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Brain. 2011 Dec;134(Pt 12):3493-3501. doi: 10.1093/brain/awr289. Epub 2011 Nov 26.

Identification of PRRT2 as the causative gene of paroxysmal kinesigenic dyskinesias.

Author information

1
Department of Neurology, Xiangya Hospital, Central South University, Changsha, Hunan Province, 410008, China.

Abstract

Paroxysmal kinesigenic dyskinesias is a paroxysmal movement disorder characterized by recurrent, brief attacks of abnormal involuntary movements induced by sudden voluntary movements. Although several loci, including the pericentromeric region of chromosome 16, have been linked to paroxysmal kinesigenic dyskinesias, the causative gene has not yet been identified. Here, we identified proline-rich transmembrane protein 2 (PRRT2) as a causative gene of paroxysmal kinesigenic dyskinesias by using a combination of exome sequencing and linkage analysis. Genetic linkage mapping with 11 markers that encompassed the pericentromeric of chromosome 16 was performed in 27 members of two families with autosomal dominant paroxysmal kinesigenic dyskinesias. Then, the whole-exome sequencing was performed in three patients from these two families. By combining the defined linkage region (16p12.1-q12.1) and the results of exome sequencing, we identified an insertion mutation c.649_650InsC (p.P217fsX7) in one family and a nonsense mutation c.487C>T (p.Q163X) in another family. To confirm our findings, we sequenced the exons and flanking introns of PRRT2 in another three families with paroxysmal kinesigenic dyskinesias. The c.649_650InsC (p.P217fsX7) mutation was identified in two of these families, whereas a missense mutation, c.796C>T (R266W), was identified in another family with paroxysmal kinesigenic dyskinesias. All of these mutations completely co-segregated with the phenotype in each family. None of these mutations was identified in 500 normal unaffected individuals of matched geographical ancestry. Thus, we have identified PRRT2 as the first causative gene of paroxysmal kinesigenic dyskinesias, warranting further investigations to understand the pathogenesis of this disorder.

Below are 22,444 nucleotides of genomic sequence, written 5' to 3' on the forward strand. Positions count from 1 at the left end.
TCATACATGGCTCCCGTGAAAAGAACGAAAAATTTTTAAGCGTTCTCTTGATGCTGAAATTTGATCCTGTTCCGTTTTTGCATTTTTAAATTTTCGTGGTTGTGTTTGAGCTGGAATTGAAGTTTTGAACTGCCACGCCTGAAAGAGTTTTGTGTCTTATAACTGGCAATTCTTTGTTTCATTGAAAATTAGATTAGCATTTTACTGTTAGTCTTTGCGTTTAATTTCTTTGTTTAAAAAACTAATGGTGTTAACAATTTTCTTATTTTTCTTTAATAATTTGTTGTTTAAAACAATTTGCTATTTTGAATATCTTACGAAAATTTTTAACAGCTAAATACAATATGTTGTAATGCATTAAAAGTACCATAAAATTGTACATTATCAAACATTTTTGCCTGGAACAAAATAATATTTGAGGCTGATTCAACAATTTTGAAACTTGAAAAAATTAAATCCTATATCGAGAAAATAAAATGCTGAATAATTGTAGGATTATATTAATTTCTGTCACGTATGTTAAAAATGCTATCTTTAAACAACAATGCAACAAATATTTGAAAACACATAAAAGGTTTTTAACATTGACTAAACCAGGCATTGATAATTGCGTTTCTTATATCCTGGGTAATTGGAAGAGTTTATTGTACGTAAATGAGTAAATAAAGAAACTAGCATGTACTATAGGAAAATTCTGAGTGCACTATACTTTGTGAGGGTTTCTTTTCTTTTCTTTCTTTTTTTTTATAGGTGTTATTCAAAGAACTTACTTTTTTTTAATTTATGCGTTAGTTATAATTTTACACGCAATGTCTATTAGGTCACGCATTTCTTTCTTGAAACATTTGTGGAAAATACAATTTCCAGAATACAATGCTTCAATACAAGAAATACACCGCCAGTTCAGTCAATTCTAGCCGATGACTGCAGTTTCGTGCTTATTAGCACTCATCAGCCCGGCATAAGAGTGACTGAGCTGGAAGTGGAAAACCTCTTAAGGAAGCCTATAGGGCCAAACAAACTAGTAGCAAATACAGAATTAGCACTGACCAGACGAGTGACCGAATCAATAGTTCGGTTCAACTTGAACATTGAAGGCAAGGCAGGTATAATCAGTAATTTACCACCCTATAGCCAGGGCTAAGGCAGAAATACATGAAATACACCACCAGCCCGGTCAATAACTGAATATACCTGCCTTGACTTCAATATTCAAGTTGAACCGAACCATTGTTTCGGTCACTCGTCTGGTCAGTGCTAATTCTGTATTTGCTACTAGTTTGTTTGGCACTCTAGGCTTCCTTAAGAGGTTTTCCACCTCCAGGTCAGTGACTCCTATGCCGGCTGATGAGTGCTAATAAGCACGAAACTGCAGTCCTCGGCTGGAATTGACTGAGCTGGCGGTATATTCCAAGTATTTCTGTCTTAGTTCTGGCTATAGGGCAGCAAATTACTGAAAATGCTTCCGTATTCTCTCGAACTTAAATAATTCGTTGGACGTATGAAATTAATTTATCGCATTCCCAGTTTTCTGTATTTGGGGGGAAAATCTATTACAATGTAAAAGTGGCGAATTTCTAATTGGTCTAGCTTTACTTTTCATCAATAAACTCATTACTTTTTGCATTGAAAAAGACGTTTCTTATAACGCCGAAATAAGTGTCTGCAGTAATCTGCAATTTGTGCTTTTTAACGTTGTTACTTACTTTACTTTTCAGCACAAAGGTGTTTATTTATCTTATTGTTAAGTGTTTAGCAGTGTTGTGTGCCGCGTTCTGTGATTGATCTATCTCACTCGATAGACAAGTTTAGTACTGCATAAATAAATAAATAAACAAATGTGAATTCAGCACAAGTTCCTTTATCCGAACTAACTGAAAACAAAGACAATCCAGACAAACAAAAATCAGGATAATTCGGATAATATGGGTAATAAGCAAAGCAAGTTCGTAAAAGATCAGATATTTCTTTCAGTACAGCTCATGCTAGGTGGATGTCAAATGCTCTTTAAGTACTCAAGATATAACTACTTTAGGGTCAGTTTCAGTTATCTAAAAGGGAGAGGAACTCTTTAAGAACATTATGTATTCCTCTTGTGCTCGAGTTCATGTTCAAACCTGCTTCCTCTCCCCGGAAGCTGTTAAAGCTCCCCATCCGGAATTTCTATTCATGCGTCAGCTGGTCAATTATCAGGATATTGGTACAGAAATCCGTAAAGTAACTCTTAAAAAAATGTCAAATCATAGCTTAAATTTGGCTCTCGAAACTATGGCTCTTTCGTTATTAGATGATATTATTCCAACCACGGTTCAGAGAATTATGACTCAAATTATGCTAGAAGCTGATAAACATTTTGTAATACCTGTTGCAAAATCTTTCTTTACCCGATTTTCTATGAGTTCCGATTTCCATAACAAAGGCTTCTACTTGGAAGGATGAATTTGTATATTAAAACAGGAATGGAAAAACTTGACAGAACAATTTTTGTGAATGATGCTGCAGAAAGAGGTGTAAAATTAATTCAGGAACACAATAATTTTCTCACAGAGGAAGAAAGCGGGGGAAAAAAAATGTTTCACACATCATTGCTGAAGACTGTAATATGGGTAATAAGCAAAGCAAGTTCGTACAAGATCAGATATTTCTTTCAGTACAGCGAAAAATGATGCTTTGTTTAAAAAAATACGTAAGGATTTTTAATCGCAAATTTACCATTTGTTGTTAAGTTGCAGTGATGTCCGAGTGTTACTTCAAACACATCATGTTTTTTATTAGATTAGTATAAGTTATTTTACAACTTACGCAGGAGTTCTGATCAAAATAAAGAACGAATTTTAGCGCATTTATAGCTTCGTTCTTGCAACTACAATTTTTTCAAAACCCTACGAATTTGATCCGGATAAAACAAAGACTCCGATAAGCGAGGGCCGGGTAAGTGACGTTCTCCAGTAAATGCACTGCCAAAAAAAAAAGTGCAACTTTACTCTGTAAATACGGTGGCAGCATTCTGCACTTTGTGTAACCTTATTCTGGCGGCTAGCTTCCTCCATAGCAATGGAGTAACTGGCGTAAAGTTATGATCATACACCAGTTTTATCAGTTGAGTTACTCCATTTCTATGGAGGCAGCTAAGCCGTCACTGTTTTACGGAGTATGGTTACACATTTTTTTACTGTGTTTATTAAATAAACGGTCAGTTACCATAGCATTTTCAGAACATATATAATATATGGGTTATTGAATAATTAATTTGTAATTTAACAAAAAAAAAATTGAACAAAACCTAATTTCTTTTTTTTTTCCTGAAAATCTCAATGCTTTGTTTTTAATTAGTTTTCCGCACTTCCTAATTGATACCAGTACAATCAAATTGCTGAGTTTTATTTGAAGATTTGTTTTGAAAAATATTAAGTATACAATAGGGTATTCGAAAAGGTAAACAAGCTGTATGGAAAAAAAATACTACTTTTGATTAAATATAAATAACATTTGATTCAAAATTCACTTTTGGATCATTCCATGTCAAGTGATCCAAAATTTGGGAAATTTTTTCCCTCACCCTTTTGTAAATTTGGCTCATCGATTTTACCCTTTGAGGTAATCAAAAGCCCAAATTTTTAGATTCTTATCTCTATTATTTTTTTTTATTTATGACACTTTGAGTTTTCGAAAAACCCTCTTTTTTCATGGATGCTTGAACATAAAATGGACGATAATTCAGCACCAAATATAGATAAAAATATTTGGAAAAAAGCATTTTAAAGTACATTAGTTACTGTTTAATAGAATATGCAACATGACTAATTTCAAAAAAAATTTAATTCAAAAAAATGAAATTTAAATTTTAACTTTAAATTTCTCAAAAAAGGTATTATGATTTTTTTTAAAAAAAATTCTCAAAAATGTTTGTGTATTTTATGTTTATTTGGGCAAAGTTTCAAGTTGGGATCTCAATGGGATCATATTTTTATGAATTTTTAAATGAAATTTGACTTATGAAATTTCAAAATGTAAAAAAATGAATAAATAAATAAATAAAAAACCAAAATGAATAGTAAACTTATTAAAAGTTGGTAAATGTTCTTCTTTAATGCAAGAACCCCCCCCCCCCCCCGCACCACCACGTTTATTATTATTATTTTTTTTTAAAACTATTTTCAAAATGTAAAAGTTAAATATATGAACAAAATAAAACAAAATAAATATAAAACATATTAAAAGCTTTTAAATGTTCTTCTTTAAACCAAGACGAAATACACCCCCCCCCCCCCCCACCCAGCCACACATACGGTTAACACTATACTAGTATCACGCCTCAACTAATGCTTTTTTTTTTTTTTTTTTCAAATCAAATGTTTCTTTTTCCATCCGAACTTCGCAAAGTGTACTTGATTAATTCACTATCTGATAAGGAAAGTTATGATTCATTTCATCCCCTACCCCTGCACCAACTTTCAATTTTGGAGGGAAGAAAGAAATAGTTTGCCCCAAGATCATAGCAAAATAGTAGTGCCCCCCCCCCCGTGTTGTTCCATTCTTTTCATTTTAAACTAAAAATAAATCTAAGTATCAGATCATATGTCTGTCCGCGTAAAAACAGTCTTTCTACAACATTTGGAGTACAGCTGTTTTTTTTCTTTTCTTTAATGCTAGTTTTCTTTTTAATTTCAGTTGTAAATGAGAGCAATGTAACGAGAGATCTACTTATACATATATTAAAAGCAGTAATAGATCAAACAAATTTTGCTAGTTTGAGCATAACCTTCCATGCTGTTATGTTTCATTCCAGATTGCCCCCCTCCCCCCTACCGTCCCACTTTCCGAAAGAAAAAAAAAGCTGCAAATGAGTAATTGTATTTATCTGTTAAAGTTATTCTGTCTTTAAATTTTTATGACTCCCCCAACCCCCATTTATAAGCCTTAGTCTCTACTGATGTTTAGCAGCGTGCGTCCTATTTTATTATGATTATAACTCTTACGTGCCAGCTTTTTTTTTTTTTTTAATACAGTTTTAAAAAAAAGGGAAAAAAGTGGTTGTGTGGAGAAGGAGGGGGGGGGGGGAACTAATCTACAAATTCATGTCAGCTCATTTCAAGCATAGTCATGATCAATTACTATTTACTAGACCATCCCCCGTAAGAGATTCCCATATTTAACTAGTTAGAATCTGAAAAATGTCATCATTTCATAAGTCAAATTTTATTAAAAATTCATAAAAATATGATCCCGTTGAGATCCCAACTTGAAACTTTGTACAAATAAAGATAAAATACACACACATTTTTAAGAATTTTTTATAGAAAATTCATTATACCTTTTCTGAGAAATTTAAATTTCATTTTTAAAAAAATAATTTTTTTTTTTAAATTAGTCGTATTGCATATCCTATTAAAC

PMID:
22120146
PMCID:
PMC3235563
DOI:
10.1093/brain/awr289
[Indexed for MEDLINE]
Free PMC Article

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